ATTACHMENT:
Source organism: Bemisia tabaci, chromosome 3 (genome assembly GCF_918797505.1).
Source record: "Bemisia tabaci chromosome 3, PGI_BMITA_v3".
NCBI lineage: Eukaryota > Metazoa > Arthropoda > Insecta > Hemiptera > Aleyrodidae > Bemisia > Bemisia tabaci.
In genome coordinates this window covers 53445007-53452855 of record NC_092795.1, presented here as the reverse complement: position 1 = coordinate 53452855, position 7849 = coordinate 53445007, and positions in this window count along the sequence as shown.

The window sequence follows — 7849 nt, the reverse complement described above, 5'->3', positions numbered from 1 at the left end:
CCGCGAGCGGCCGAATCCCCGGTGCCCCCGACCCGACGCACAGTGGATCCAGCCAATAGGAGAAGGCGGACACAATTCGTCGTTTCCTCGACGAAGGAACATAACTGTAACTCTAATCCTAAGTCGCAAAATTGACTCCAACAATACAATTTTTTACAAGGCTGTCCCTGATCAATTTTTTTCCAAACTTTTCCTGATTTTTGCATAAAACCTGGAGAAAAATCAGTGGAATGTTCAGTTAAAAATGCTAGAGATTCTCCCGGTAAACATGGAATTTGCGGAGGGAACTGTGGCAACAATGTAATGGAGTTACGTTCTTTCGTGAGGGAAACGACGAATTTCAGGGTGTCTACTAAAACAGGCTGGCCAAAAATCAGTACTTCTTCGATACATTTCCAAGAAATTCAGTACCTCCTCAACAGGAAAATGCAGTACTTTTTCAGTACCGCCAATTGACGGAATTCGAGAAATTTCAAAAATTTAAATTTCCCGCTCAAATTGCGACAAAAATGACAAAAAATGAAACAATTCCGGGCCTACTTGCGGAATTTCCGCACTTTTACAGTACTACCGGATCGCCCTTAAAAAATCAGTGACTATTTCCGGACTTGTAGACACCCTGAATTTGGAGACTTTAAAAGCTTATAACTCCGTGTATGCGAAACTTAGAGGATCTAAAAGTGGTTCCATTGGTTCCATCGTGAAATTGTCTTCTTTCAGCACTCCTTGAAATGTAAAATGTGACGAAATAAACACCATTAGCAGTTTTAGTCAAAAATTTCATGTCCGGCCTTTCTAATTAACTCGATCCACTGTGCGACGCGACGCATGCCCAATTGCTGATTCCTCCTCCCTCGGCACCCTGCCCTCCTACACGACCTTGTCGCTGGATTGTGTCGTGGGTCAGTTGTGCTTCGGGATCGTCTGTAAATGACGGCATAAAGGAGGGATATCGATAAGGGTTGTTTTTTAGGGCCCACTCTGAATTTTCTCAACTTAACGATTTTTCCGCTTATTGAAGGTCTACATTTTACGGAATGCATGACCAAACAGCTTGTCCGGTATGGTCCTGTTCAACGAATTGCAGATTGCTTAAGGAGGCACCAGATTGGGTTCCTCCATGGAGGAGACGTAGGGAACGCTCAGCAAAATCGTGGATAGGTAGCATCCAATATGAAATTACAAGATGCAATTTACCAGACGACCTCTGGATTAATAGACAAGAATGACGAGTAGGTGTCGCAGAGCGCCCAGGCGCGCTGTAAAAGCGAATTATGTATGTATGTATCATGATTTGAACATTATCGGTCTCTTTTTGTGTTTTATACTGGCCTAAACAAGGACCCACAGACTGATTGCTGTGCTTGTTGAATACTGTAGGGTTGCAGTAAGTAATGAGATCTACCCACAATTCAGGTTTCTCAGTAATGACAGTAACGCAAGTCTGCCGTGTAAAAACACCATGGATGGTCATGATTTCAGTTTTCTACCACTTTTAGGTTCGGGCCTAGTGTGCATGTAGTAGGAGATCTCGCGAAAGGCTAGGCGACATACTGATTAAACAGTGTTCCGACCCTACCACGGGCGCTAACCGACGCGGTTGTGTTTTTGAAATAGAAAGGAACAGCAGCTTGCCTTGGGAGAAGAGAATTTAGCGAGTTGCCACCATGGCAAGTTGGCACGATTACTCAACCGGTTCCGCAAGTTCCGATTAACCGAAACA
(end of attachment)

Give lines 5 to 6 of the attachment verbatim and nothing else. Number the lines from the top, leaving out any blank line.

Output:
The window sequence follows — 7849 nt, the reverse complement described above, 5'->3', positions numbered from 1 at the left end:
CCGCGAGCGGCCGAATCCCCGGTGCCCCCGACCCGACGCACAGTGGATCCAGCCAATAGGAGAAGGCGGACACAATTCGTCGTTTCCTCGACGAAGGAACATAACTGTAACTCTAATCCTAAGTCGCAAAATTGACTCCAACAATACAATTTTTTACAAGGCTGTCCCTGATCAATTTTTTTCCAAACTTTTCCTGATTTTTGCATAAAACCTGGAGAAAAATCAGTGGAATGTTCAGTTAAAAATGCTAGAGATTCTCCCGGTAAACATGGAATTTGCGGAGGGAACTGTGGCAACAATGTAATGGAGTTACGTTCTTTCGTGAGGGAAACGACGAATTTCAGGGTGTCTACTAAAACAGGCTGGCCAAAAATCAGTACTTCTTCGATACATTTCCAAGAAATTCAGTACCTCCTCAACAGGAAAATGCAGTACTTTTTCAGTACCGCCAATTGACGGAATTCGAGAAATTTCAAAAATTTAAATTTCCCGCTCAAATTGCGACAAAAATGACAAAAAATGAAACAATTCCGGGCCTACTTGCGGAATTTCCGCACTTTTACAGTACTACCGGATCGCCCTTAAAAAATCAGTGACTATTTCCGGACTTGTAGACACCCTGAATTTGGAGACTTTAAAAGCTTATAACTCCGTGTATGCGAAACTTAGAGGATCTAAAAGTGGTTCCATTGGTTCCATCGTGAAATTGTCTTCTTTCAGCACTCCTTGAAATGTAAAATGTGACGAAATAAACACCATTAGCAGTTTTAGTCAAAAATTTCATGTCCGGCCTTTCTAATTAACTCGATCCACTGTGCGACGCGACGCATGCCCAATTGCTGATTCCTCCTCCCTCGGCACCCTGCCCTCCTACACGACCTTGTCGCTGGATTGTGTCGTGGGTCAGTTGTGCTTCGGGATCGTCTGTAAATGACGGCATAAAGGAGGGATATCGATAAGGGTTGTTTTTTAGGGCCCACTCTGAATTTTCTCAACTTAACGATTTTTCCGCTTATTGAAGGTCTACATTTTACGGAATGCATGACCAAACAGCTTGTCCGGTATGGTCCTGTTCAACGAATTGCAGATTGCTTAAGGAGGCACCAGATTGGGTTCCTCCATGGAGGAGACGTAGGGAACGCTCAGCAAAATCGTGGATAGGTAGCATCCAATATGAAATTACAAGATGCAATTTACCAGACGACCTCTGGATTAATAGACAAGAATGACGAGTAGGTGTCGCAGAGCGCCCAGGCGCGCTGTAAAAGCGAATTATGTATGTATGTATCATGATTTGAACATTATCGGTCTCTTTTTGTGTTTTATACTGGCCTAAACAAGGACCCACAGACTGATTGCTGTGCTTGTTGAATACTGTAGGGTTGCAGTAAGTAATGAGATCTACCCACAATTCAGGTTTCTCAGTAATGACAGTAACGCAAGTCTGCCGTGTAAAAACACCATGGATGGTCATGATTTCAGTTTTCTACCACTTTTAGGTTCGGGCCTAGTGTGCATGTAGTAGGAGATCTCGCGAAAGGCTAGGCGACATACTGATTAAACAGTGTTCCGACCCTACCACGGGCGCTAACCGACGCGGTTGTGTTTTTGAAATAGAAAGGAACAGCAGCTTGCCTTGGGAGAAGAGAATTTAGCGAGTTGCCACCATGGCAAGTTGGCACGATTACTCAACCGGTTCCGCAAGTTCCGATTAACCGAAACA